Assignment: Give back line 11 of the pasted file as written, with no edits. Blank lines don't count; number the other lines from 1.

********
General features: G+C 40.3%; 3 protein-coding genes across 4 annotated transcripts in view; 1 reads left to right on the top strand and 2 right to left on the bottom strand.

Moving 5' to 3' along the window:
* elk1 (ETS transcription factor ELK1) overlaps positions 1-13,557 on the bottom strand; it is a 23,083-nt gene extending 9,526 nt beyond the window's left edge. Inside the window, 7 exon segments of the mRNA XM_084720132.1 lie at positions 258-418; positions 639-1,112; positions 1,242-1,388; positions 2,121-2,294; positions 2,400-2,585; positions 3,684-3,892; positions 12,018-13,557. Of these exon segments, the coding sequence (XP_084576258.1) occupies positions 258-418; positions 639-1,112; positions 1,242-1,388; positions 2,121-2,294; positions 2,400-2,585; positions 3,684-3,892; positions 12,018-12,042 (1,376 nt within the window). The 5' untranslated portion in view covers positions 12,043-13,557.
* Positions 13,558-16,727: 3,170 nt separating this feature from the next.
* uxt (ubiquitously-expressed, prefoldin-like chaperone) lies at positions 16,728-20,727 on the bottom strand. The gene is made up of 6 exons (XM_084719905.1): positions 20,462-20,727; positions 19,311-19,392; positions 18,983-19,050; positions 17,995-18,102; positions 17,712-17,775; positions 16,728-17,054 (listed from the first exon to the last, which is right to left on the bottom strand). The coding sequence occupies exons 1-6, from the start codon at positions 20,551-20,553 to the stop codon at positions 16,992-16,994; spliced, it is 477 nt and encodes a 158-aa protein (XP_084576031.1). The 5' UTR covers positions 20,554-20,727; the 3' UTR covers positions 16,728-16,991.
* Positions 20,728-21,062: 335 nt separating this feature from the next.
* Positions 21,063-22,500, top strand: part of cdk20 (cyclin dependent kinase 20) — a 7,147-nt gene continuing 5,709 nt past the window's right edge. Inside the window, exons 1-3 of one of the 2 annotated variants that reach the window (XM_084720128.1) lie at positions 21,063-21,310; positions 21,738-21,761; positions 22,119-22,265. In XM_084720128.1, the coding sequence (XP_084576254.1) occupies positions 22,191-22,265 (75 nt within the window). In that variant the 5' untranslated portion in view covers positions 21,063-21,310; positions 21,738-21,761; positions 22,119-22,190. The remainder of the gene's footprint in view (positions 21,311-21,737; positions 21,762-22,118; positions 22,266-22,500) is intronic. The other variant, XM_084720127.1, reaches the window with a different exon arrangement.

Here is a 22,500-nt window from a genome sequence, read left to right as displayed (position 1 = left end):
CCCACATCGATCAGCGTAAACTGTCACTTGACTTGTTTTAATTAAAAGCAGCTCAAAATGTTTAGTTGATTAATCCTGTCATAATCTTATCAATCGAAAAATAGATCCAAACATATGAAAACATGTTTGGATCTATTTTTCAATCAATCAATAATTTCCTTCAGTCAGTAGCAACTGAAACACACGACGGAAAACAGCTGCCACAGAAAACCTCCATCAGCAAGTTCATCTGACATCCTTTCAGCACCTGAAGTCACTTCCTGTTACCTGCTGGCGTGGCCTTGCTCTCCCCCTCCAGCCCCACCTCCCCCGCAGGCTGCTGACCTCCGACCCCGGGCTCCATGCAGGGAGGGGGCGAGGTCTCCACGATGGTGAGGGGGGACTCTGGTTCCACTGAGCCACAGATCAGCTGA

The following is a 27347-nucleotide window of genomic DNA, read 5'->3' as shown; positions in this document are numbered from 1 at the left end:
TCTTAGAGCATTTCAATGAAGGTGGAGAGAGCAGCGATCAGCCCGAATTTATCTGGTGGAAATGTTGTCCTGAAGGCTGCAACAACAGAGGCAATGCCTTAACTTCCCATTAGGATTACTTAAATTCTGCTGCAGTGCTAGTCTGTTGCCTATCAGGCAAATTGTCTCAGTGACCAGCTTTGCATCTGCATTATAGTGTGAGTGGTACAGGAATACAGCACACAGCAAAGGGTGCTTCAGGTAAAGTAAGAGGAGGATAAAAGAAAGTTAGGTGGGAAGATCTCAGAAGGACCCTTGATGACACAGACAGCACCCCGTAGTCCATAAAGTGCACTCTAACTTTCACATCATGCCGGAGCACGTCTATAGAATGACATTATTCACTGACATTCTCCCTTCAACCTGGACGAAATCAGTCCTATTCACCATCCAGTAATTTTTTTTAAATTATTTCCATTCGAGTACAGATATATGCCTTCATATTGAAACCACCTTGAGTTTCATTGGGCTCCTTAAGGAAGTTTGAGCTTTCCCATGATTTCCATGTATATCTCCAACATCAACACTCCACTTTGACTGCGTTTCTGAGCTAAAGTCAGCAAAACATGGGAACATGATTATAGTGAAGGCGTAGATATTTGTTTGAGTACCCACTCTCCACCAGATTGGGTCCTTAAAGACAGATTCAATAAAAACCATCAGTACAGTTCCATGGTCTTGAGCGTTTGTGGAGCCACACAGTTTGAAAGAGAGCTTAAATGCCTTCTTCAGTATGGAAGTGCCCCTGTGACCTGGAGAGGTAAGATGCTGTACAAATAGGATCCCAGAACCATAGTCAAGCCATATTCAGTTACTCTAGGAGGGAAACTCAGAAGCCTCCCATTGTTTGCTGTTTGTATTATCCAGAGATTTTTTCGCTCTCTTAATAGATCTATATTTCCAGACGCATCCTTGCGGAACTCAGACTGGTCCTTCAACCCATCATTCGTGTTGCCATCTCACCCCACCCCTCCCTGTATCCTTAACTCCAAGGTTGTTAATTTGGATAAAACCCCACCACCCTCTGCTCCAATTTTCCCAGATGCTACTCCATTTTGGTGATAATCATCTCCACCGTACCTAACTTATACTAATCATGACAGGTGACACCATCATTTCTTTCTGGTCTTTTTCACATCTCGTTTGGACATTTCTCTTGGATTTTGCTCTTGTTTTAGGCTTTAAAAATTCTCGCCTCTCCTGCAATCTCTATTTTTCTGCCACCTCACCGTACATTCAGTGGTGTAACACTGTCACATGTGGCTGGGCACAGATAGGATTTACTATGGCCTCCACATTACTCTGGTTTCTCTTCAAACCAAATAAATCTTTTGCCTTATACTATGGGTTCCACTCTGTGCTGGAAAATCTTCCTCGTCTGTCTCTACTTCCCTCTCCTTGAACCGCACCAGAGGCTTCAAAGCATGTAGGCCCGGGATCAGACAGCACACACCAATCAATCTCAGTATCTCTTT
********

TCTTAGAGCATTTCAATGAAGGTGGAGAGAGCAGCGATCAGCCCGAATTTATCTGGTGGAAATGTTGTCCTGAAGGCTGCAACAACAGAGGCAATGCCTTAACTTCCCATTAGGATTACTTAAATTCTGCTGCAGTGCTAGTCTGTTGCCTATCAGGCAAATTGTCTCAGTGACCAGCTTTGCATCTGCATTATAGTGTGAGTGGTACAGGAATACAGCACACAGCAAAGGGTGCTTCAGGTAAAGTAAGAGGAGGATAAAAGAAAGTTAGGTGGGAAGATCTCAGAAGGACCCTTGATGACACAGACAGCACCCCGTAGTCCATAAAGTGCACTCTAACTTTCACATCATGCCGGAGCACGTCTATAGAATGACATTATTCACTGACATTCTCCCTTCAACCTGGACGAAATCAGTCCTATTCACCATCCAGTAATTTTTTTTAAATTATTTCCATTCGAGTACAGATATATGCCTTCATATTGAAACCACCTTGAGTTTCATTGGGCTCCTTAAGGAAGTTTGAGCTTTCCCATGATTTCCATGTATATCTCCAACATCAACACTCCACTTTGACTGCGTTTCTGAGCTAAAGTCAGCAAAACATGGGAACATGATTATAGTGAAGGCGTAGATATTTGTTTGAGTACCCACTCTCCACCAGATTGGGTCCTTAAAGACAGATTCAATAAAAACCATCAGTACAGTTCCATGGTCTTGAGCGTTTGTGGAGCCACACAGTTTGAAAGAGAGCTTAAATGCCTTCTTCAGTATGGAAGTGCCCCTGTGACCTGGAGAGGTAAGATGCTGTACAAATAGGATCCCAGAACCATAGTCAAGCCATATTCAGTTACTCTAGGAGGGAAACTCAGAAGCCTCCCATTGTTTGCTGTTTGTATTATCCAGAGATTTTTTCGCTCTCTTAATAGATCTATATTTCCAGACGCATCCTTGCGGAACTCAGACTGGTCCTTCAACCCATCATTCGTGTTGCCATCTCACCCCACCCCTCCCTGTATCCTTAACTCCAAGGTTGTTAATTTGGATAAAACCCCACCACCCTCTGCTCCAATTTTCCCAGATGCTACTCCATTTTGGTGATAATCATCTCCACCGTACCTAACTTATACTAATCATGACAGGTGACACCATCATTTCTTTCTGGTCTTTTTCACATCTCGTTTGGACATTTCTCTTGGATTTTGCTCTTGTTTTAGGCTTTAAAAATTCTCGCCTCTCCTGCAATCTCTATTTTTCTGCCACCTCACCGTACATTCAGTGGTGTAACACTGTCACATGTGGCTGGGCACAGATAGGATTTACTATGGCCTCCACATTACTCTGGTTTCTCTTCAAACCAAATAAATCTTTTGCCTTATACTATGGGTTCCACTCTGTGCTGGAAAATCTTCCTCGTCTGTCTCTACTTCCCTCTCCTTGAACCGCACCAGAGGCTTCAAAGCATGTAGGCCCGGGATCAGACAGCACACACCAATCAATCTCAGTATCTCTTT